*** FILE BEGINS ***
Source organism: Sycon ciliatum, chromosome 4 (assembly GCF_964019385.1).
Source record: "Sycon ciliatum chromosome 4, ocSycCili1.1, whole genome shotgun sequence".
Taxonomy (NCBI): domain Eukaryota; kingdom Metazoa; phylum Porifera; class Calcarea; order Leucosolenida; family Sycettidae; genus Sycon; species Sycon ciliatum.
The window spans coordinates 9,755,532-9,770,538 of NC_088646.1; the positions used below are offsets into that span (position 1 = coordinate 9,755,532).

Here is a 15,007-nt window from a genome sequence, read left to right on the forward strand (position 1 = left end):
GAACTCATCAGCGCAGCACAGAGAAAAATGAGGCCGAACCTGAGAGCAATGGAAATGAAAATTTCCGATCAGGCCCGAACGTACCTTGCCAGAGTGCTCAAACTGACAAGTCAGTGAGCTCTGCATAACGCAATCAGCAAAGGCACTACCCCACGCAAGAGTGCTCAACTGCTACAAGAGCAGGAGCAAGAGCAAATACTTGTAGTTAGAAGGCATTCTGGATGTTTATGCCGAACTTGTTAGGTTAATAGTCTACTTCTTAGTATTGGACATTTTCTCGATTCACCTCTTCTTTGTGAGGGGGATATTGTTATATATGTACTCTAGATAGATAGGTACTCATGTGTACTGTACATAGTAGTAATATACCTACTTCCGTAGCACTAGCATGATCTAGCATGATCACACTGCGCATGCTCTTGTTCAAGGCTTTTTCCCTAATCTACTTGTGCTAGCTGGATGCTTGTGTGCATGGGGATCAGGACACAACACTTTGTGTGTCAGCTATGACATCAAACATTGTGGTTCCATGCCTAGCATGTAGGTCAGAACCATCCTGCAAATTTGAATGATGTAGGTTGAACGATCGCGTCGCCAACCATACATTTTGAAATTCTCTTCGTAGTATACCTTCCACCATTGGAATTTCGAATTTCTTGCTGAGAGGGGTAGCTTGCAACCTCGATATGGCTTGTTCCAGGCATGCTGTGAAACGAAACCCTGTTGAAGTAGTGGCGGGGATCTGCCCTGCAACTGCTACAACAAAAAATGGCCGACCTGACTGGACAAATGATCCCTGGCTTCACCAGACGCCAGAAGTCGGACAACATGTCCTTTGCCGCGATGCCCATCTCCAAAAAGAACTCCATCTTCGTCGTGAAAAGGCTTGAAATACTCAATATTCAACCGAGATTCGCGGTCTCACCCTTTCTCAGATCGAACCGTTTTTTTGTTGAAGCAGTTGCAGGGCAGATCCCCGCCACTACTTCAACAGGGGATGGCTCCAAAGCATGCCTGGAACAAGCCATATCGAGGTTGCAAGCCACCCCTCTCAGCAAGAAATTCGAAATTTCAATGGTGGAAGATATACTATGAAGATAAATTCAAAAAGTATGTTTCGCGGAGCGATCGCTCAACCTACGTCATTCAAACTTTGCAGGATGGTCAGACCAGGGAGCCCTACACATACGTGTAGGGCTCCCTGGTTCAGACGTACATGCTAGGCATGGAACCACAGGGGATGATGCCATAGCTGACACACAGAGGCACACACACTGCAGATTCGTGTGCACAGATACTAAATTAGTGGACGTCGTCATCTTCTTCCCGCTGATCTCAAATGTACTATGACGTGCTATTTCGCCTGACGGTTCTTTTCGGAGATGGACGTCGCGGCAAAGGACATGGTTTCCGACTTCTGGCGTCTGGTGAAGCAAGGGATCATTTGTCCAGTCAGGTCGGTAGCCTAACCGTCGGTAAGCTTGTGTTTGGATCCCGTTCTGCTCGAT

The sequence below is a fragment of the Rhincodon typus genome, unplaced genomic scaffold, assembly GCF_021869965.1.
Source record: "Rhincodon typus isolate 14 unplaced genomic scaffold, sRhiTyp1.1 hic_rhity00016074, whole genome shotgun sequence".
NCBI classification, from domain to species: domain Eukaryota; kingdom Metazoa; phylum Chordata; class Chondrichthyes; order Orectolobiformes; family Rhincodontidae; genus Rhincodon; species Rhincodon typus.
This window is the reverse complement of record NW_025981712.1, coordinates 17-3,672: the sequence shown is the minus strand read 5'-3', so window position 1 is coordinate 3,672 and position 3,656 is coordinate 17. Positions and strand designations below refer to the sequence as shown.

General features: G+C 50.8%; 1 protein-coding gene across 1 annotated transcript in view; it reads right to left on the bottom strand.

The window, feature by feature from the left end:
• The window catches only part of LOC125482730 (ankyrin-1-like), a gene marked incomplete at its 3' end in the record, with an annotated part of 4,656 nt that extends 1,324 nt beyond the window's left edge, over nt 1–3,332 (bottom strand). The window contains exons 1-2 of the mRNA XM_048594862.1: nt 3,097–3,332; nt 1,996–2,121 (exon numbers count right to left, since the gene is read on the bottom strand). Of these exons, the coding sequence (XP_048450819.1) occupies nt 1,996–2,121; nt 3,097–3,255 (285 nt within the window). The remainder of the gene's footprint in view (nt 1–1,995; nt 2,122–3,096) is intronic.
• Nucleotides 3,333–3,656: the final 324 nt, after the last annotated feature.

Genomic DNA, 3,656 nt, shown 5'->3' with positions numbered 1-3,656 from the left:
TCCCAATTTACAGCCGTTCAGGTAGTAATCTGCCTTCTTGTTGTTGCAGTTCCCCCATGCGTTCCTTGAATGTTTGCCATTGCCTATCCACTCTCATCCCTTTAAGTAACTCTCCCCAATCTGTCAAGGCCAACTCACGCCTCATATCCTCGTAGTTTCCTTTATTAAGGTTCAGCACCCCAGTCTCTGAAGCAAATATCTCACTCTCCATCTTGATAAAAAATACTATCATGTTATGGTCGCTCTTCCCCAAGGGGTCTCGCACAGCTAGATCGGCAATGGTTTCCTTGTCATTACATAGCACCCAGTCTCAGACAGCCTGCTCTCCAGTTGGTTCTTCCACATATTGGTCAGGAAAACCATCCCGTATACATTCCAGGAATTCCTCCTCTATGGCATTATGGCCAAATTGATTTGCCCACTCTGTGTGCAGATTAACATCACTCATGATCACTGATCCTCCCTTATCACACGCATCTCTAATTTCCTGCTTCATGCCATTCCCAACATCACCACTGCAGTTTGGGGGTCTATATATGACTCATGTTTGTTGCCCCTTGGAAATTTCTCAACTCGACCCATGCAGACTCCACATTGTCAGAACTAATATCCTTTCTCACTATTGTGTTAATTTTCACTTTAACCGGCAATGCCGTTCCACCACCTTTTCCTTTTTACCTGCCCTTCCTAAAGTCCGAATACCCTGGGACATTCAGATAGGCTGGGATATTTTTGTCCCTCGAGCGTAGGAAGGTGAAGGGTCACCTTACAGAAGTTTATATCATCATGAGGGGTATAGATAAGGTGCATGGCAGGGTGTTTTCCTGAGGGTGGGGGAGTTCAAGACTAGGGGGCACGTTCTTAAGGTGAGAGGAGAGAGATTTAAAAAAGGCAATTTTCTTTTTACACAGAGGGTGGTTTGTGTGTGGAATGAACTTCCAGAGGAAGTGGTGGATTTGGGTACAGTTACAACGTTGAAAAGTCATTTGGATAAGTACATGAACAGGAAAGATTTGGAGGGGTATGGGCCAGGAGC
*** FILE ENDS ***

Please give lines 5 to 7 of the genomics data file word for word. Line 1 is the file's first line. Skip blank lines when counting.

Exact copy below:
Here is a 15,007-nt window from a genome sequence, read left to right on the forward strand (position 1 = left end):
GAACTCATCAGCGCAGCACAGAGAAAAATGAGGCCGAACCTGAGAGCAATGGAAATGAAAATTTCCGATCAGGCCCGAACGTACCTTGCCAGAGTGCTCAAACTGACAAGTCAGTGAGCTCTGCATAACGCAATCAGCAAAGGCACTACCCCACGCAAGAGTGCTCAACTGCTACAAGAGCAGGAGCAAGAGCAAATACTTGTAGTTAGAAGGCATTCTGGATGTTTATGCCGAACTTGTTAGGTTAATAGTCTACTTCTTAGTATTGGACATTTTCTCGATTCACCTCTTCTTTGTGAGGGGGATATTGTTATATATGTACTCTAGATAGATAGGTACTCATGTGTACTGTACATAGTAGTAATATACCTACTTCCGTAGCACTAGCATGATCTAGCATGATCACACTGCGCATGCTCTTGTTCAAGGCTTTTTCCCTAATCTACTTGTGCTAGCTGGATGCTTGTGTGCATGGGGATCAGGACACAACACTTTGTGTGTCAGCTATGACATCAAACATTGTGGTTCCATGCCTAGCATGTAGGTCAGAACCATCCTGCAAATTTGAATGATGTAGGTTGAACGATCGCGTCGCCAACCATACATTTTGAAATTCTCTTCGTAGTATACCTTCCACCATTGGAATTTCGAATTTCTTGCTGAGAGGGGTAGCTTGCAACCTCGATATGGCTTGTTCCAGGCATGCTGTGAAACGAAACCCTGTTGAAGTAGTGGCGGGGATCTGCCCTGCAACTGCTACAACAAAAAATGGCCGACCTGACTGGACAAATGATCCCTGGCTTCACCAGACGCCAGAAGTCGGACAACATGTCCTTTGCCGCGATGCCCATCTCCAAAAAGAACTCCATCTTCGTCGTGAAAAGGCTTGAAATACTCAATATTCAACCGAGATTCGCGGTCTCACCCTTTCTCAGATCGAACCGTTTTTTTGTTGAAGCAGTTGCAGGGCAGATCCCCGCCACTACTTCAACAGGGGATGGCTCCAAAGCATGCCTGGAACAAGCCATATCGAGGTTGCAAGCCACCCCTCTCAGCAAGAAATTCGAAATTTCAATGGTGGAAGATATACTATGAAGATAAATTCAAAAAGTATGTTTCGCGGAGCGATCGCTCAACCTACGTCATTCAAACTTTGCAGGATGGTCAGACCAGGGAGCCCTACACATACGTGTAGGGCTCCCTGGTTCAGACGTACATGCTAGGCATGGAACCACAGGGGATGATGCCATAGCTGACACACAGAGGCACACACACTGCAGATTCGTGTGCACAGATACTAAATTAGTGGACGTCGTCATCTTCTTCCCGCTGATCTCAAATGTACTATGACGTGCTATTTCGCCTGACGGTTCTTTTCGGAGATGGACGTCGCGGCAAAGGACATGGTTTCCGACTTCTGGCGTCTGGTGAAGCAAGGGATCATTTGTCCAGTCAGGTCGGTAGCCTAACCGTCGGTAAGCTTGTGTTTGGATCCCGTTCTGCTCGAT

The sequence below is a fragment of the Rhincodon typus genome, unplaced genomic scaffold, assembly GCF_021869965.1.